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Lethbridge Herald Newspaper Archives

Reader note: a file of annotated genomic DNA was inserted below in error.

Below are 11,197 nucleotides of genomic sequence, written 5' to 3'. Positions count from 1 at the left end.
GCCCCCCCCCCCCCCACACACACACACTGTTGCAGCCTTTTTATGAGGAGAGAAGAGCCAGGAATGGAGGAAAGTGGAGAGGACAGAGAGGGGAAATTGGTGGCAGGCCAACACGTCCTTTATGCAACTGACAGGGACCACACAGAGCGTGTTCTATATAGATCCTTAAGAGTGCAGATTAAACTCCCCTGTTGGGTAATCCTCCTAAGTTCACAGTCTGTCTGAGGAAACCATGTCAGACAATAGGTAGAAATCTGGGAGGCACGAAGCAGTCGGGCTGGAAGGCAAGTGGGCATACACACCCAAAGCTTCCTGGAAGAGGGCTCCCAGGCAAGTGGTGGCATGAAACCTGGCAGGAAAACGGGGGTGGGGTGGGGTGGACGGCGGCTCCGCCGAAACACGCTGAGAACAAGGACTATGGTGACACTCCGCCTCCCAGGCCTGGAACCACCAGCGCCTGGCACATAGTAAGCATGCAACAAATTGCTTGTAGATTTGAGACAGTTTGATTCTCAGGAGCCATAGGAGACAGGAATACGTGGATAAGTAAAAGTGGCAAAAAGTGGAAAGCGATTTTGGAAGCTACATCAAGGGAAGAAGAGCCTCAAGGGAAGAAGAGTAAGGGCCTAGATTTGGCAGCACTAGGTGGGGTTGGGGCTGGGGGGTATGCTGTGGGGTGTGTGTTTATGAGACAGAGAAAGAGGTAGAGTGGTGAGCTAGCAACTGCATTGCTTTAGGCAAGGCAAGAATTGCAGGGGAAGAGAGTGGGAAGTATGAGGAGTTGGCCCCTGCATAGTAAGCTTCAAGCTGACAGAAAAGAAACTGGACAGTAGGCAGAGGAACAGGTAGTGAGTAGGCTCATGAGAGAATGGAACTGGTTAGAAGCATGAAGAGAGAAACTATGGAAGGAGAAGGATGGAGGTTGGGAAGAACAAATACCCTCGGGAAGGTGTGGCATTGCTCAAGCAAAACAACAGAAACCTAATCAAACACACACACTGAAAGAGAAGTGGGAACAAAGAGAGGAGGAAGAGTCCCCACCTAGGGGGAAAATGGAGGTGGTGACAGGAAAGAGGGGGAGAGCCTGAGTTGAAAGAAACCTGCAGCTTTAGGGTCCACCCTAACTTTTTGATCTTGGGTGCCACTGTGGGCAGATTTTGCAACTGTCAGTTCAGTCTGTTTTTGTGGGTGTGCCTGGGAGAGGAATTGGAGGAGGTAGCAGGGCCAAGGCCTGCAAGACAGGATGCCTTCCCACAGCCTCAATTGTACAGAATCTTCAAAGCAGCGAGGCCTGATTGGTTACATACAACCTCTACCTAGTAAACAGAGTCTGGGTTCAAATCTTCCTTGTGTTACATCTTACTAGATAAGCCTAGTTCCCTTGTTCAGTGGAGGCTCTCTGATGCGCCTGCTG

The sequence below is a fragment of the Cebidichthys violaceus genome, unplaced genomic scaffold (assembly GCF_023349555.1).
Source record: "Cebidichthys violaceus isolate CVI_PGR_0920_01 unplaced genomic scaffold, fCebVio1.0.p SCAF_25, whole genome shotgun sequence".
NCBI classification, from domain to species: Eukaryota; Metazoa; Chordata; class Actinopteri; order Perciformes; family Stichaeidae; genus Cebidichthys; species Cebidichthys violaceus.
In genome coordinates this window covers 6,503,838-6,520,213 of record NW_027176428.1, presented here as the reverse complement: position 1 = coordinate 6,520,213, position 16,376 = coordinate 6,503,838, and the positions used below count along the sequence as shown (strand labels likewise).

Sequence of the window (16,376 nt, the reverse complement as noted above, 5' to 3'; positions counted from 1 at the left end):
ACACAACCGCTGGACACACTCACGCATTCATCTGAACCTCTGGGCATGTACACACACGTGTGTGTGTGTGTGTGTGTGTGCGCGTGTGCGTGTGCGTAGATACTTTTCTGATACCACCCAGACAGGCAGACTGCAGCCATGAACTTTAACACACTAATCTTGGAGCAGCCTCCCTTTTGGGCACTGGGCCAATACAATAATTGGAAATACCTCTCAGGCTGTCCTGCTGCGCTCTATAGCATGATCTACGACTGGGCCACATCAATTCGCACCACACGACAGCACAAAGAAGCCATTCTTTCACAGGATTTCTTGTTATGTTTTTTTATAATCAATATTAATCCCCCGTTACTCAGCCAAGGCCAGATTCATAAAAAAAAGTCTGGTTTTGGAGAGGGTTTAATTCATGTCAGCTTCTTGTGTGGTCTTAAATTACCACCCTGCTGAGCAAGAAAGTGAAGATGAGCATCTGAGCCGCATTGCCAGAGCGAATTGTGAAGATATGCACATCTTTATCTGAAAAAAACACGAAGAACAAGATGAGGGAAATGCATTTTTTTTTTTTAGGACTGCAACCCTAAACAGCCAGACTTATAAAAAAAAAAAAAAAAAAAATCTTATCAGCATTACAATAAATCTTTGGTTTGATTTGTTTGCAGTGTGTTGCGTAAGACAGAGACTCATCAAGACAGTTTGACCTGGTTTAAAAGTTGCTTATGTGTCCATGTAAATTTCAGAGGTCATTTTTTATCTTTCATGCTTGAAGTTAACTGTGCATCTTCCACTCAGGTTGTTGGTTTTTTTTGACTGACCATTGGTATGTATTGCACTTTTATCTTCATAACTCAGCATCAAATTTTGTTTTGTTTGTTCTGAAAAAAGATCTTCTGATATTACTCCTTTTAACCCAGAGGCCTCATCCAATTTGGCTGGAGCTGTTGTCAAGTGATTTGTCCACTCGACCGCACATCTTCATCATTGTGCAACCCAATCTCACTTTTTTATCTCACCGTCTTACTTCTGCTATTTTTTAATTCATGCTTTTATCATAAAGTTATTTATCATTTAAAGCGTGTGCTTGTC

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Lethbridge Herald, The (Newspaper) - May 4, 1972, Lethbridge, Alberta Thunday, May a, 1972 THE IETHBRIDOE HERAID 31 THIRST FOR FREEDOM South Vietnamese soldier who fled GMang Tri when city was ordered abandoned this week, drinks from canteen as he rests on roadway north of Hue. Left are vehicles of armored unit which also withdrew from North Vietnamese siege. Like many soldiers who escaped this trooper was without weapon and shoes. MONTREAL (CP) Ship- ping authorities are gearing for a busy spring and summer sea- son as the prospect of water- front labor peace and improved economic conditions brighten the outlook at ports from coast to coast. In Montreal, a formal agree- ment between the Maritime Employers' Association and the International Longshoremen's Association covering long- shoremen at St. Lawrence Riv- er ports has sparked optim- ism among port officials. "Productivity has been the only problem in said Nick Beshwaty, port manager. "This new contract should solve that problem and give us. at least three years of labor peace on the waterfront." Mr. Beshwaty is confident a record winter season was at- tained, surpassing last year's total cargo shipped during the winter months by "about 10 per cent." In 1971, 24.3-million tons of cargo were shipped through Montreal, a 5.2-per-cent de- crease, but Mr. Beshwaty ex- peels this trend to be reversed this year. "We know of two new lines bringing general cargo to Mon- treal this year. These commit- ments and other factors place us in a position to predict a favorable year." HAS NEW FACILITY The port will be operating four container terminals and one roll-on, roll-off terminal. A second roll-on, roll-off facility will he completed next winter, Mr. Beshwaty said. 135 women attend smorgasbord COALDALE (HNS) The recent smorgasbord staged by the Coaldalc Kinetic Club was a success. About 135 women attended. Mrs. Ed (Jeanne) Owen was chairman. There were 22 different and interesting meat and casserole dishes and a variety of salads, INSURANCE LIABILITY 9 BONDS AUTO FIRE ROSSITER AGEilCiES LTD. ESTABLISHED 1911 Lower Floor 517 4lh Ave. i. Phone 327-1541 potatoes, pickles and other foods. Mrs. Edward (Marilyn) Richards, Kinetic p r e s ident, was MC for the event. Guest singers were Marvel, DeLynn and Roberta Harrison accompanied by their mother, Mrs. Robert (Lorene) Harri- son. Winner of the hand-made quilt was Mrs. Ira Holtman of Coaldale. ADVICE FOR THE AGED BANGKOK (AP) A Thai great-grandfather who claims lo be 137 years old, gives this ad- vice: "Be cheerful, don't get tired of things in life, especially girls." He says his oldest child is 87 and he has 59 grandchil- dren and 47 great-grandchil- dren. He spends most of his time babysitting. BYE BYE BJRD1E Presented by tho LETHBRIDGE COLLEGIATE INSTITUTE Tuesday, Wednesday, Thursday, Friday May 16, 17, 18, 19 YATES MEMORIAL CENTRE Tuesday is Students' Night al 7 p.m. per person Wednesday, Thursday, Friday eit p.m. per person Tickers ar Leister's or at tho LCI A new oil dock, to be com- pleted this year, should bring an additional one-million tons of cargo lo the port, and the roll-on, roll-off facility should add another tons of car- go. The roll-on, roll-off terminal accommodates vessels that open from the stern, allowing cargo to be wheeled on and off the ship. St. Lawrence Seaway offi- cials arc expecting increased grain shipments, a sizeable jump in container traffic and probable peace on the labor front to produce another busy season, the seaway's 13th year of operation. A record 52.9-million tons of cargo m o v e d through the Montreal Lake Ontario section of the seaway in 1971, a 3.5- per-cent increase over 1970. GRAIN TOPS LIST Twenty-million tons of grain lopped lire list of types of cargo shipped through the system last year. Iron and steel shipments increased by almost 50 per cent over 1970. up to 5.G5 million tons, while general cargo shipments increased almost 30 per cent to tons. Total cargo tonnage for the seaway system, including the Canadian Welland Canal, was 70.8 million tons in 1971, han- dled by vessels transits. Seaway traffic in 1971 was di- vided between 51.5-million tons of domestic Canadian and Am- erican traffic and 19.3-million Inns of foreign traffic. National Harbors Board fig- ures show ports under its jur- isdiction handled a record 93.7- tons of cargo last year, a per-cent increase over 1970. Vancouver, which operates year round, recorded total ton- nage of last year, up a whopping 29.9 per cent from 1970. Grain and coal were the big shipping commodities, each accounting for more than 7.5- million tons. MOST CLASSES DOWN' Porl officials said bulk com- modities lolalled ?20.6 million in 11171 but with ihe exception of lumber Ihcrc were declines in all categories in the first quar- ter Ihis year. Main reason was railway problems, and it show- ed in sharp decreases in grain tonnage, Victoria's total tonnage was down slightly to in 1971. lint 83 ships had entered Ihe harbor in Ihe first quarter this year compared with last year, indicating prospects for a good year. In Saint John, N.R., Gordon Mouland, National Harbors Hoard port manager, said the porl's 1972 summer season de- pends on pulp and paper mar- kols. In Churchill, Man., A. M. Wokcs, port manager, said the porl has already been corn- milled lo shipping 27-million bushels of grain during Ihe sea- sou- Ghana students return to help country CAMERON DUODO London Observer Service ACCRA Students of tho University of Ghana, who have been regarded by the rest o( the people as a pampered lot, lave been volunteering to cut sugar cane on government- owned plantations. They come back to their halls of residence to burn their aca- demic gowns as "relics of im- perialism." Chiefs, who for ages consti- tuted the most reactionary ele- ment in Ghanaian society, hav- ing collaborated with colonial district commissioners to sell lands held in trust for the peo- as a whole to capitalists from abroad while putting ob- stacles in the way of local would be farmers, are now freely offering land to assist the government's "Operation Feed Yourself Campaign." Ghanaian military officers, who were once regarded as an exclusive elite on whom much money was spent with no ap- parent return to the public- save for the occasional an- nouncement of a change of gov- ernment on the radio in the early ho'irs of the morning- are now helping to revive Gha- na's economy by working as full time managing directors of the industries grouped under the State sector of the economy. Governments have a 1 w a y s started well in Ghana, and therefore the above catalogue, not uncomplimentary when viewed against the performance of Ghana's three other gov- ernments since independence in 1957, must be savoured with a pinch of salt. But the spirit be- hind the actions of Colonel Ig- natius Kuti Acheampong's na- tional Redemption Council in the "One Hundred Days" it has been in power (it overthrew Prime Minister Busia's! rnme mmisier uusia s Progress Party government in a bloodless coup d'etat on Jan. J3) is clearly demonstrating ability to arouse patriotic feel- ing in Ghana. oouiess coup u etat on Jan. is clearly demonstrating ___ity to arouse patriotic feel- ing in Ghana. The redemption council's first decision was over the earlier devaluation of the Ghana cedi by 48.3 per cent. The In- ternational Monetary Fund and some powerful foreign govern- ments approved this. But the redemption council decided to revalue by 42 per cent. Next came the problem of Ghana's huge foreign debts to which the deposed Kwame Nkrumah contributed so much through extravagant spending. Between 1966 and 19C9 Ghana had paid almost million in debt repayments, including a 40 per cent moratorium inter- est charged by creditor coun- tries. The redemption council decided enough was enough, and in February announced a moratorium on ali debt pay- ments to last 10 years, and can- celled outright worth of debt owed to British com- panies, which it said were con- tracted under agreements "tainted with corruption, fraud or illegality." They recycle. That's why! It's the real thing. Coke. 3oth Coca-Cola and Coke are registered trade marks which identify only the product of Ltd. SIMPSONS- When you buy first tire at regular single tire price First Tire Second Tire Allstate SUPERWIDE 70 SUPERWIDE the lire that lives up to ils name. Gian! foot prinl for high performance handling. Massive 8-rib tread. Great grip. Two wide belts of fibreglass give the best mileage of all our fibreglass belted tires. Polyester body plies add strength and a smoolh ride. 2 for JiiDE "E F70-1 G70-1 G70 1 H70-1 Tread Ot- only Twin Ring Whitewolls) Size 1-14-1-1-1 1-14 1 IS Tits 7. 35-1 4 7.75-14 325-14 E 25-15 Tire Prim 40.98 42.98 44 98 44 98 Tire Price ?U 49 21.49 22.49 ?r -19 Both Tor 64.47 67.47 57.47 70.47 CRUSADER 4 ply nylon At Everyda Low Prices Siio Blackwall Whilcwnll (6.00-13 Blackwall! O Full 4 ply nylon cord body Deep jr'ppir.g Iread design Traction slots in tread lor a good road holding grip. 600-13 775-M 825-14 775-15 825-15 13.99 15.99 17.99 15.99 17.99 17.49 19.49 QUALITY COSTS NO MORE AT SIMPSONS-SEARS SERVICE STATION HOURS: 8 a.m. to 6 p.m. Daily Thursday and until 9 p.m. Centre Village 2nd Avo find 13lh St. M. ;